So, religion does matter.  The problem for Mitt Romney and for former Utah Gov. Jon Huntsman (also a Mormon believer) is that Mormonism and the Church of Jesus Christ of Latter Day Saints (LDS) is indeed considered a cult by many in mainstream Christianity including 75% of Protestant Christian pastors.  Some reasons for that may include the following:

Joseph Smith, the founder of Mormonism, was very clear in his belief that Mormons believe that “…human beings can grow and progress spiritually until, through the mercy and grace of Christ, they can inherit and possess all that the Father has they can become gods.”

The president of the LDS church is considered to be a modern day prophet and can, at any time, change key doctrines of the church by revelation from God and demand that all LDS believers obey the new doctrine(s).  “If those changes come, however, by revelation from God to his duly authorized servants, they are right and God’s people are duty bound to accept and obey them.”  Significant changes in Mormon doctrine by LDS president/prophets have occurred before.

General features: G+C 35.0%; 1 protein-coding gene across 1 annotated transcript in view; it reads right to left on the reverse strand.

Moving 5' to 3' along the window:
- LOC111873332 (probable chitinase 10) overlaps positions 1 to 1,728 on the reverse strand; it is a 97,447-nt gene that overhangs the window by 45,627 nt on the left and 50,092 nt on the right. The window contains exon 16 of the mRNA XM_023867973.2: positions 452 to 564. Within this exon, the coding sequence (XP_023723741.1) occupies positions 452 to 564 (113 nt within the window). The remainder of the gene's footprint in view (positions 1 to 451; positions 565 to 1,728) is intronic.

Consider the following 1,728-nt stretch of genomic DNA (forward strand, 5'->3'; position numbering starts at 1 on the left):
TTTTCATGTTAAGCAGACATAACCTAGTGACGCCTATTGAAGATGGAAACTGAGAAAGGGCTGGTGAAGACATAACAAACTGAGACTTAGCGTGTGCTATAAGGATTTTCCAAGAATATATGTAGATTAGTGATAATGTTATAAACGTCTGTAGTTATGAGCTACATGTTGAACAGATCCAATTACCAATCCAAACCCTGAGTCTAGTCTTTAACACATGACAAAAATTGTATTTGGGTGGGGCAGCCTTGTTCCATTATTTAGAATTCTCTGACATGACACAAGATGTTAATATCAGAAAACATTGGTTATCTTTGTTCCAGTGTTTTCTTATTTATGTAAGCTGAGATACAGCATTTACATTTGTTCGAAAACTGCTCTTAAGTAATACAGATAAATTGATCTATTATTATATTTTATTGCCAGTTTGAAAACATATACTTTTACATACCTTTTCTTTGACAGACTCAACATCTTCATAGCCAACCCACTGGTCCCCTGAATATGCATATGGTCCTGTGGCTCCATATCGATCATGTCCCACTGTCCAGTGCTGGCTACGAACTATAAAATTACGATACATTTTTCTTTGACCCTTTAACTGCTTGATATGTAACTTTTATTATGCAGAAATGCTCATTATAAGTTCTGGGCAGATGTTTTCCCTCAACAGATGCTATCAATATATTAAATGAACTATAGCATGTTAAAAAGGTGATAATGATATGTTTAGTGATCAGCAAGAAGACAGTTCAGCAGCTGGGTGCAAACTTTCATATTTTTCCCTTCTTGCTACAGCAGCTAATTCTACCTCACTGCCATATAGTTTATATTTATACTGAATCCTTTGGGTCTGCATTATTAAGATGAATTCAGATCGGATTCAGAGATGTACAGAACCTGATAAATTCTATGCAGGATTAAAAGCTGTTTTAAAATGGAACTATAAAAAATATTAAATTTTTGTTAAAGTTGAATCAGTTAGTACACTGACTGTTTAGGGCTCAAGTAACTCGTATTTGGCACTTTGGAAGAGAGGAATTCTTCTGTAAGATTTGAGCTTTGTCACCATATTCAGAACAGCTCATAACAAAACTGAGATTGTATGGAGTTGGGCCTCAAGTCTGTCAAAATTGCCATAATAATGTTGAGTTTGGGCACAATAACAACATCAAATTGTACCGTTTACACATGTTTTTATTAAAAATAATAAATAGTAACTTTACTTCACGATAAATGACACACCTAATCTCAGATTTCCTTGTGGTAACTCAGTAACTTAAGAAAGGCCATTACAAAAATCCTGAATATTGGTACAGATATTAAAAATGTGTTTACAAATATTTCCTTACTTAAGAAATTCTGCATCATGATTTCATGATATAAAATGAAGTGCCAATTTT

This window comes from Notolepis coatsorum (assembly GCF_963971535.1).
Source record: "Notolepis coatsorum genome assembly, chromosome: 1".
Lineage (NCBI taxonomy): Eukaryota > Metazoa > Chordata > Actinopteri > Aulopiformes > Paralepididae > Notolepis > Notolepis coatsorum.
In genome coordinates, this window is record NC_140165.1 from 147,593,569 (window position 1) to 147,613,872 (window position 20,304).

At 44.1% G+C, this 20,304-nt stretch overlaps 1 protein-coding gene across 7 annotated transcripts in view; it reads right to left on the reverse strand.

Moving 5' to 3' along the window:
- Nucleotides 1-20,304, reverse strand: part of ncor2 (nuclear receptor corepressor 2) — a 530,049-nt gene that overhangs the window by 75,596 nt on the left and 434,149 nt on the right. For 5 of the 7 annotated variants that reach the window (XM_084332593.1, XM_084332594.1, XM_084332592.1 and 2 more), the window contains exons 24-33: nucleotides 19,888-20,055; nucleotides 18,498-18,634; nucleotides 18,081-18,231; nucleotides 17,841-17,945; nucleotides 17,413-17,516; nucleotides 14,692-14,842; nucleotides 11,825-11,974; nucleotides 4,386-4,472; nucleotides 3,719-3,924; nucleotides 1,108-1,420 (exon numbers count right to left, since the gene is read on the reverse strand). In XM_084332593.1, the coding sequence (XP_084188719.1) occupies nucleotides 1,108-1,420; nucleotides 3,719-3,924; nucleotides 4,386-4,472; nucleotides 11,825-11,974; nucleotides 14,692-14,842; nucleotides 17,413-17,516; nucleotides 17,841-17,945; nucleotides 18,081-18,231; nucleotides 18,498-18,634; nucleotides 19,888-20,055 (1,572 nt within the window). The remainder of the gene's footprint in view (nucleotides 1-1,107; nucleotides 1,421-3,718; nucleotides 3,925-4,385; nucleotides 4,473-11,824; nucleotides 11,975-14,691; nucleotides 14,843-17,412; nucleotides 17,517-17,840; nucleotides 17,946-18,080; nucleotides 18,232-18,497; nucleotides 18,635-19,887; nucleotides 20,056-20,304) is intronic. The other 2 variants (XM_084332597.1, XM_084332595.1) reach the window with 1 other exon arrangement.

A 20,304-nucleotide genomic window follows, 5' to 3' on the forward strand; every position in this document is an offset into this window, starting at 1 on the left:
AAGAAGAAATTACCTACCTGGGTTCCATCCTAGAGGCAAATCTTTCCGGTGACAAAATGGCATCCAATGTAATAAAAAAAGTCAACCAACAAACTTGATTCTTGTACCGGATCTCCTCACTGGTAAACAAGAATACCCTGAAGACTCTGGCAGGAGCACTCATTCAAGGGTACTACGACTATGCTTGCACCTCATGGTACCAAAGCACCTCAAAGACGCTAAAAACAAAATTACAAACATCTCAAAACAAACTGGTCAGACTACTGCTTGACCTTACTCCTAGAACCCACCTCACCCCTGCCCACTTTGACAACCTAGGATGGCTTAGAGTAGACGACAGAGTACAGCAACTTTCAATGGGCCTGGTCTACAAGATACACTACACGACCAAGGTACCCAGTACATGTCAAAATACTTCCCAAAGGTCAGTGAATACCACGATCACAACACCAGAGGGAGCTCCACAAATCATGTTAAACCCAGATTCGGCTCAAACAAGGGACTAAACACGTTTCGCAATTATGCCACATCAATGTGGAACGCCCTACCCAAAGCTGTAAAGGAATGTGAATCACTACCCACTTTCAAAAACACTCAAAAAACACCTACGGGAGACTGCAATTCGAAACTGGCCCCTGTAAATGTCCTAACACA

Polygamy and the exclusion of black males from the Mormon priesthood were former doctrines altered by LDS Presidents because of a “revelation” from God.  In 1890, after receiving a revelatory vision from God, LDS President Wilford Woodruff issued “The Manifesto of 1890” officially outlawing polygamy in the church and paving the way for Utah statehood.  In 1978, LDS President Spencer W. Kimball received a revelation and issued an official declaration: “Accordingly, all worthy male members of the Church may be ordained to the priesthood without regard for race or color.”

The point is not to denigrate Mitt Romney’s faith, engage in a theological debate or demand a religious test for presidential candidates.  Pastor Jeffress has been highly criticized by many media outlets because of his views on Gov. Romney’s Mormon faith.  Vice President Biden was equally critical on Friday calling it “preposterous” for Romney’s Mormon faith to be an issue in the 2012 election.  Yet, Jeffress’ views are mainstream to Protestant Christianity.  Mormonism does not hold to traditional Christian doctrine.  It is not Christianity.  That’s OK.  It doesn’t have to be.  But, the American people deserve to know what their presidents believe before they become president and begin to act upon those beliefs.